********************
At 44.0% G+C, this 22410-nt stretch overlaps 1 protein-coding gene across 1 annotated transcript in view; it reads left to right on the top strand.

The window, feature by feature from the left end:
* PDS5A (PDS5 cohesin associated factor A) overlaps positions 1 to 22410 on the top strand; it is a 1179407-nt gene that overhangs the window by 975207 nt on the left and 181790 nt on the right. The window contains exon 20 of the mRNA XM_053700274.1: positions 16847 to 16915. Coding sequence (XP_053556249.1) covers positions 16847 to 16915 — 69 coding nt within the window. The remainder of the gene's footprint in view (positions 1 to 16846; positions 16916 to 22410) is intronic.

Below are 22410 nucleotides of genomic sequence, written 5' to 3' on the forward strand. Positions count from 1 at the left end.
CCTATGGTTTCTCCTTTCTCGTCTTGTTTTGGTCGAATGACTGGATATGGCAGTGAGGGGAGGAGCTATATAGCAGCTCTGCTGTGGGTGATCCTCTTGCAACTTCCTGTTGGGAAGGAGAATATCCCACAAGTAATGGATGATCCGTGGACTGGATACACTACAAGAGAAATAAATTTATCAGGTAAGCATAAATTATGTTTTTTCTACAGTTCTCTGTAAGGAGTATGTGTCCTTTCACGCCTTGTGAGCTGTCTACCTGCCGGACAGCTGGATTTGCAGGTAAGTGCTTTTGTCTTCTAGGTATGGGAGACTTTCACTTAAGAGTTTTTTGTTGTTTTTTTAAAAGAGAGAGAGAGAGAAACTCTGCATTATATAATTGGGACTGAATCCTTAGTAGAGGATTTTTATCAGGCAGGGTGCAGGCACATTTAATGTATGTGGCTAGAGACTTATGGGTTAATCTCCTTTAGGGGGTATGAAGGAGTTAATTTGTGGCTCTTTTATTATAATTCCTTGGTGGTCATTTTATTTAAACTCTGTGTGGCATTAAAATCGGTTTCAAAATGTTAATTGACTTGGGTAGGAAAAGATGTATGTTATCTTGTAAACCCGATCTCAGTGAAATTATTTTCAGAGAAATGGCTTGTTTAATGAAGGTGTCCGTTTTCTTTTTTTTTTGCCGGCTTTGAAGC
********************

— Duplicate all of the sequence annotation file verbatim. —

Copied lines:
At 44.0% G+C, this 22410-nt stretch overlaps 1 protein-coding gene across 1 annotated transcript in view; it reads left to right on the top strand.

The window, feature by feature from the left end:
* PDS5A (PDS5 cohesin associated factor A) overlaps positions 1 to 22410 on the top strand; it is a 1179407-nt gene that overhangs the window by 975207 nt on the left and 181790 nt on the right. The window contains exon 20 of the mRNA XM_053700274.1: positions 16847 to 16915. Coding sequence (XP_053556249.1) covers positions 16847 to 16915 — 69 coding nt within the window. The remainder of the gene's footprint in view (positions 1 to 16846; positions 16916 to 22410) is intronic.

Below are 22410 nucleotides of genomic sequence, written 5' to 3' on the forward strand. Positions count from 1 at the left end.
CCTATGGTTTCTCCTTTCTCGTCTTGTTTTGGTCGAATGACTGGATATGGCAGTGAGGGGAGGAGCTATATAGCAGCTCTGCTGTGGGTGATCCTCTTGCAACTTCCTGTTGGGAAGGAGAATATCCCACAAGTAATGGATGATCCGTGGACTGGATACACTACAAGAGAAATAAATTTATCAGGTAAGCATAAATTATGTTTTTTCTACAGTTCTCTGTAAGGAGTATGTGTCCTTTCACGCCTTGTGAGCTGTCTACCTGCCGGACAGCTGGATTTGCAGGTAAGTGCTTTTGTCTTCTAGGTATGGGAGACTTTCACTTAAGAGTTTTTTGTTGTTTTTTTAAAAGAGAGAGAGAGAGAAACTCTGCATTATATAATTGGGACTGAATCCTTAGTAGAGGATTTTTATCAGGCAGGGTGCAGGCACATTTAATGTATGTGGCTAGAGACTTATGGGTTAATCTCCTTTAGGGGGTATGAAGGAGTTAATTTGTGGCTCTTTTATTATAATTCCTTGGTGGTCATTTTATTTAAACTCTGTGTGGCATTAAAATCGGTTTCAAAATGTTAATTGACTTGGGTAGGAAAAGATGTATGTTATCTTGTAAACCCGATCTCAGTGAAATTATTTTCAGAGAAATGGCTTGTTTAATGAAGGTGTCCGTTTTCTTTTTTTTTTGCCGGCTTTGAAGC